10
   

Can someone please help me with this sentence?

 
 
Reply Fri 20 Feb, 2015 08:36 am
"Access to the regulated area was limited to authorized personnel only."

Microsoft Word does not like my usage of "authorized". Is it not an acceptable adjective?
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Type: Question • Score: 10 • Views: 13,965 • Replies: 37

 
jespah
 
  2  
Reply Fri 20 Feb, 2015 08:41 am
@sleeepy2,
It's fine. Word often screws up, and this is one of those times.
0 Replies
 
Ragman
 
  1  
Reply Fri 20 Feb, 2015 09:09 am
@sleeepy2,
I don't know why MS Word grammar checker rejects the word. Frankly, personally I don't like that the grammar checker is set up and use it in a very broad way.

The word authorized is quite acceptable. However, I would use restricted instead of the word regulated.
0 Replies
 
Glennn
 
  0  
Reply Fri 20 Feb, 2015 09:40 am
@sleeepy2,
The word "only" is not necessary.
Ragman
 
  1  
Reply Fri 20 Feb, 2015 10:02 am
@Glennn,
Only is quite an appropriate choice of words. Why on earth would you think it is not?
Frank Apisa
 
  1  
Reply Fri 20 Feb, 2015 10:07 am
@sleeepy2,
Word is thinking that you were trying for the infinitive "to authorize." If you had clicked on it for a correction, I suspect that is what it would correct to.

The sentence (or sign) works as nicely without the "only" as with it.
Ragman
 
  1  
Reply Fri 20 Feb, 2015 10:08 am
@Frank Apisa,
I disagree. The word only adds clarity so it is an acceptable ...make that. ..PREFERRED choice.
0 Replies
 
argome321
 
  0  
Reply Fri 20 Feb, 2015 10:31 am
@sleeepy2,
sleeepy2 wrote:

"Access to the regulated area was limited to authorized personnel only."

Microsoft Word does not like my usage of "authorized". Is it not an acceptable adjective?


Try this

"Access to the regulated area was limited to those who were authorized."
Because
word has a problem with your tense, in this case the word authorized

if you mean past tense change are to were. If you want to keep your original sentence drop the d on authorized
Ragman
 
  1  
Reply Fri 20 Feb, 2015 11:14 am
@argome321,
There is nothing wrong with the use of the word authorized as it is being used as an adjective or adjectival phrase. Grammar checker often times does not distinguish this sort of difference.

Plus the OP is aware of and has described authorized as an adjective.
imawonderingwhy
 
  -2  
Reply Fri 20 Feb, 2015 11:15 am
@Ragman,
Glennn is misremembering the goofy "grammar" rules he was taught in school.
Ragman
 
  3  
Reply Fri 20 Feb, 2015 11:16 am
@imawonderingwhy,
I've wondered where you went to. JT is back
Lordyaswas
 
  1  
Reply Fri 20 Feb, 2015 11:39 am
@Ragman,
Jiant Tit?
0 Replies
 
argome321
 
  1  
Reply Fri 20 Feb, 2015 12:07 pm
@Ragman,
Quote:
There is nothing wrong with the use of the word authorized as it is being used as an adjective or adjectival phrase. Grammar checker often times does not distinguish this sort of difference.

Plus the OP is aware of and has described authorized as an adjective.

I'm not saying something is wrong with the word authorized. i'm sayingWord is saying the grammar is incorrect. I can only tell you how Word interprets it and it has limited interpretations.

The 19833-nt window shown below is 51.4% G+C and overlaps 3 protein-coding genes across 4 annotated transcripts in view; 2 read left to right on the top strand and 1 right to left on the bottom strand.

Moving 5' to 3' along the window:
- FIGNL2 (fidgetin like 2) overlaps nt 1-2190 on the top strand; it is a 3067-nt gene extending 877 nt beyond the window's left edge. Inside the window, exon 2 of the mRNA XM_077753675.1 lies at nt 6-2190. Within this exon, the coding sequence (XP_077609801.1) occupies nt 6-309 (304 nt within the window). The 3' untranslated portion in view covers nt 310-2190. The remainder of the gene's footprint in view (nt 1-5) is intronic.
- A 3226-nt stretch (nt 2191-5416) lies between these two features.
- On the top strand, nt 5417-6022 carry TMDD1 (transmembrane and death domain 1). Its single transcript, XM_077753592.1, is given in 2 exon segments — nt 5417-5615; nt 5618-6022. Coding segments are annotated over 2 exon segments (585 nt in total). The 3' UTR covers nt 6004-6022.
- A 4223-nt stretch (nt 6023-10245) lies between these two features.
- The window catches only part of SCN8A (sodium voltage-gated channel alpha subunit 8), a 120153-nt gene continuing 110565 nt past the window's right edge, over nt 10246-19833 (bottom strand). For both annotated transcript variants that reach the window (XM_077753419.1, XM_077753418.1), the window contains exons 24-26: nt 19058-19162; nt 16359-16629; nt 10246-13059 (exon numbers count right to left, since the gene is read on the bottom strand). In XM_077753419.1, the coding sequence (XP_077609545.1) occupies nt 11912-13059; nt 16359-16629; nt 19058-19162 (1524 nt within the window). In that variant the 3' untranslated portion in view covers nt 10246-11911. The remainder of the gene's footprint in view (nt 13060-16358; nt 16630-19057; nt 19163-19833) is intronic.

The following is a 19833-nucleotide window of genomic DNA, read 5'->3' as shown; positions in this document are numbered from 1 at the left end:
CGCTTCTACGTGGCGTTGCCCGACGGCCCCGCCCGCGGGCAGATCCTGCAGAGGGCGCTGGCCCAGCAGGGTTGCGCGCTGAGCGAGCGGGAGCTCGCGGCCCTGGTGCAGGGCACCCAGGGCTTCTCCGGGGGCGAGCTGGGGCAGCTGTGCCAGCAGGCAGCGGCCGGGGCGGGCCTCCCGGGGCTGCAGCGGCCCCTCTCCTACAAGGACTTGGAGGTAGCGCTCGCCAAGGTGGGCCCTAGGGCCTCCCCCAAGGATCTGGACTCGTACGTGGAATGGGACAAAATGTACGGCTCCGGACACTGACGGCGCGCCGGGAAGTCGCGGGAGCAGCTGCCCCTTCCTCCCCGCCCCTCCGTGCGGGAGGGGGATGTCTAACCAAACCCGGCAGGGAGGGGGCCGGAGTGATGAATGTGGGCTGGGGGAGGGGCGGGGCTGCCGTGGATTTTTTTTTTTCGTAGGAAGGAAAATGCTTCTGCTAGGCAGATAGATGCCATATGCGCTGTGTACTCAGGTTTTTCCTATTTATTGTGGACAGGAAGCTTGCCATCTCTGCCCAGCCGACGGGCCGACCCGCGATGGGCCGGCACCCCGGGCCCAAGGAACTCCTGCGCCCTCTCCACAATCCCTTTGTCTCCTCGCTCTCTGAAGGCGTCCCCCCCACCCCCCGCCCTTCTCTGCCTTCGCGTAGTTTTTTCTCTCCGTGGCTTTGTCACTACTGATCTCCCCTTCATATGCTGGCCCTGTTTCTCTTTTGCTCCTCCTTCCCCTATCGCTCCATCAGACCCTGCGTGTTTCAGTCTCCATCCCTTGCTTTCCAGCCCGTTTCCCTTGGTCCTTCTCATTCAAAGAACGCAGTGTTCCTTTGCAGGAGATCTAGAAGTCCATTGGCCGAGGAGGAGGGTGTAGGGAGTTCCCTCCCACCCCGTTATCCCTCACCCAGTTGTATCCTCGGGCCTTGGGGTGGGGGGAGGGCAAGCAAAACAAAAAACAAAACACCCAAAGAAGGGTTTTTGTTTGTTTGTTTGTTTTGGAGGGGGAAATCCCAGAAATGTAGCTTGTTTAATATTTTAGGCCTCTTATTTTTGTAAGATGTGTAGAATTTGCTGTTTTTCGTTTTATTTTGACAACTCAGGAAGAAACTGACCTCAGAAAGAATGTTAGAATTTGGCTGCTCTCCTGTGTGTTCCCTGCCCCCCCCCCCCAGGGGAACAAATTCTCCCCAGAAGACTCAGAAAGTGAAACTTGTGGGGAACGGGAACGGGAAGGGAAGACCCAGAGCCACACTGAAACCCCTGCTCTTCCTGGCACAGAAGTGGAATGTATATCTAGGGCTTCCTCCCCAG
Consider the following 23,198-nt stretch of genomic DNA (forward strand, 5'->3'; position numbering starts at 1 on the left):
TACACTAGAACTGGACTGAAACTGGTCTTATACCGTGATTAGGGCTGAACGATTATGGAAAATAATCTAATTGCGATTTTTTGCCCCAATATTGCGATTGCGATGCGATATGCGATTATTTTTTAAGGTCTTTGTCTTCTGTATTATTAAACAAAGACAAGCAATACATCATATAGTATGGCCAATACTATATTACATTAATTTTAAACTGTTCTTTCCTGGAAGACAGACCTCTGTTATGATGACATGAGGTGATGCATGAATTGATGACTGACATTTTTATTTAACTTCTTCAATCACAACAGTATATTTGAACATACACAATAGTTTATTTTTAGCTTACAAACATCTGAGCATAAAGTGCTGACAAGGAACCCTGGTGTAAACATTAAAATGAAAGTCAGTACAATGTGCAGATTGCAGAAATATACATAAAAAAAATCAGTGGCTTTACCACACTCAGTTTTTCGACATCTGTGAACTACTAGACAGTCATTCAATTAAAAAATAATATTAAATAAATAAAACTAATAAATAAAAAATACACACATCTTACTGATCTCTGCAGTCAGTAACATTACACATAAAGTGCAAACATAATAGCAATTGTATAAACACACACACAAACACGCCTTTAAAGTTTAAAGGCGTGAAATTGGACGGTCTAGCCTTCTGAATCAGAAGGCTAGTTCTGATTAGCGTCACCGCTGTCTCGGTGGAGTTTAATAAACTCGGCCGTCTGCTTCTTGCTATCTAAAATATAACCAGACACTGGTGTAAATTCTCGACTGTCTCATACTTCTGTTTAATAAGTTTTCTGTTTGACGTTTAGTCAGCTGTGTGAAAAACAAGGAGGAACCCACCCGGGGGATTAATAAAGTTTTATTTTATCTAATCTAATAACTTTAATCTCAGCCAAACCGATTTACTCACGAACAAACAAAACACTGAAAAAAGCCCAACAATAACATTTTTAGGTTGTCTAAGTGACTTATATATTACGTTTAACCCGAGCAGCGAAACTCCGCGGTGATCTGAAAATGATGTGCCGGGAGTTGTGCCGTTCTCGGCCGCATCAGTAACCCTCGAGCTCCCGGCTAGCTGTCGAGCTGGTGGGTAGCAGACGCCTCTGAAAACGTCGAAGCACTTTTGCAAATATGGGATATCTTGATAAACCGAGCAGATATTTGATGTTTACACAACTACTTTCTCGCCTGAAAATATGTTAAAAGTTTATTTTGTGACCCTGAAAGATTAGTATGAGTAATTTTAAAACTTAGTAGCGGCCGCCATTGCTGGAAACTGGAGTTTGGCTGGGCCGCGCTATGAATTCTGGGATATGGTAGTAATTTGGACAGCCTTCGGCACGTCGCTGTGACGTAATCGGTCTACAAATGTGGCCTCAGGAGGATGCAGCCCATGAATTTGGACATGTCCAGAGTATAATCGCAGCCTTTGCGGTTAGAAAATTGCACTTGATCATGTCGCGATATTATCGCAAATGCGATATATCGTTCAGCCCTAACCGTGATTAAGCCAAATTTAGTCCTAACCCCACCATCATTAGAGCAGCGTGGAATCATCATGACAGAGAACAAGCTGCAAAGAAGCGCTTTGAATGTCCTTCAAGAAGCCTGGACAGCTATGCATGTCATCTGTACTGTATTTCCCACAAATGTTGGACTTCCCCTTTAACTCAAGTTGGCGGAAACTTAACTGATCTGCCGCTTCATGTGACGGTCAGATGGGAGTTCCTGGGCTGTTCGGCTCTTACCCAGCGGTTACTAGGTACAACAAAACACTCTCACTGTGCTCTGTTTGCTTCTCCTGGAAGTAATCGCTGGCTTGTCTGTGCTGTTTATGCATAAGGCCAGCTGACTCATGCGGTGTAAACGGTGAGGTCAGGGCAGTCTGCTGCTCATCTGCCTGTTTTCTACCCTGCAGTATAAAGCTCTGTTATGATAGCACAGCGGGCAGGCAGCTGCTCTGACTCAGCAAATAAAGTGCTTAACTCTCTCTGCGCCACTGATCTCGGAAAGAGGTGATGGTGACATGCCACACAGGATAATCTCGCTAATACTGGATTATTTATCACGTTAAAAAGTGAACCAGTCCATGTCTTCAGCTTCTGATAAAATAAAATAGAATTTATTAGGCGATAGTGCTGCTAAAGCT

I tried it and it work so your argument is with Word not me

with a d authorized is past tense but the helping verb he used is present tense, that's the reason
I don't about what your grammar check does or doesn't but my version of Microsoft word does check this type of error.

I use it all the time.
Perhaps it would clearer if entire the paragraph was available to be read
imawonderingwhy
 
  1  
Reply Fri 20 Feb, 2015 12:10 pm
@sleeepy2,
Do NOT, under any circumstances, trust Microsoft Word for advice on English grammar!
0 Replies
 
Ragman
 
  2  
Reply Fri 20 Feb, 2015 12:12 pm
@argome321,
I'm not arguing with anyone. Just offering advice requested.

furthermore, I will restate that MS Word's grammar checker is less than helpful in many or most cases.

You'll pardon my bluntness...I mean no disrespect...but based upon your recent history and your entry here in this thread I've observed that you have a peculiar grasp of the English language.
contrex
 
  1  
Reply Fri 20 Feb, 2015 12:20 pm
@sleeepy2,
sleeepy2 wrote:

"Access to the regulated area was limited to authorized personnel only."

Microsoft Word does not like my usage of "authorized". Is it not an acceptable adjective?


My MS Word (2003, British English) also highlights "authorized" in that sentence as a grammar error, and suggests I meant to use the infinitive.

Interestingly, if I spell it properly (for my locale) i.e. "authorised", Microsoft Word sees no error.

Ragman
 
  1  
Reply Fri 20 Feb, 2015 12:22 pm
@contrex,
well, that's some proof that MS Word is flexible enough to accept the alternate Brit English spelling and American English spellings.

Wait, I may have misunderstood your point. Have I done so? Are you saying that changing the spelling masks out the grammar correction condition?
argome321
 
  1  
Reply Fri 20 Feb, 2015 12:22 pm
@Ragman,
Quote:
I'm not arguing with anyone. Just offering advice requested.

furthermore, I will restate that MS Word's grammar checker is less than helpful in many or most cases.


I have no problem with his original sentence. Yes Ms word has it' s problems. I do notice that using grammar check on MS it takes into account an entire paragraph so perhaps it is basing it's correction on the entire paragraph which we don't have access to read.
Ragman
 
  1  
Reply Fri 20 Feb, 2015 12:25 pm
@argome321,
Contrex has addressed the issue.
0 Replies
 
argome321
 
  1  
Reply Fri 20 Feb, 2015 12:25 pm
@Ragman,
Quote:
You'll pardon my bluntness...I mean no disrespect...but based upon your recent history and your entry here in this thread I've observed that you have a peculiar grasp of the English language.


I guess you mean that in the negative?
 

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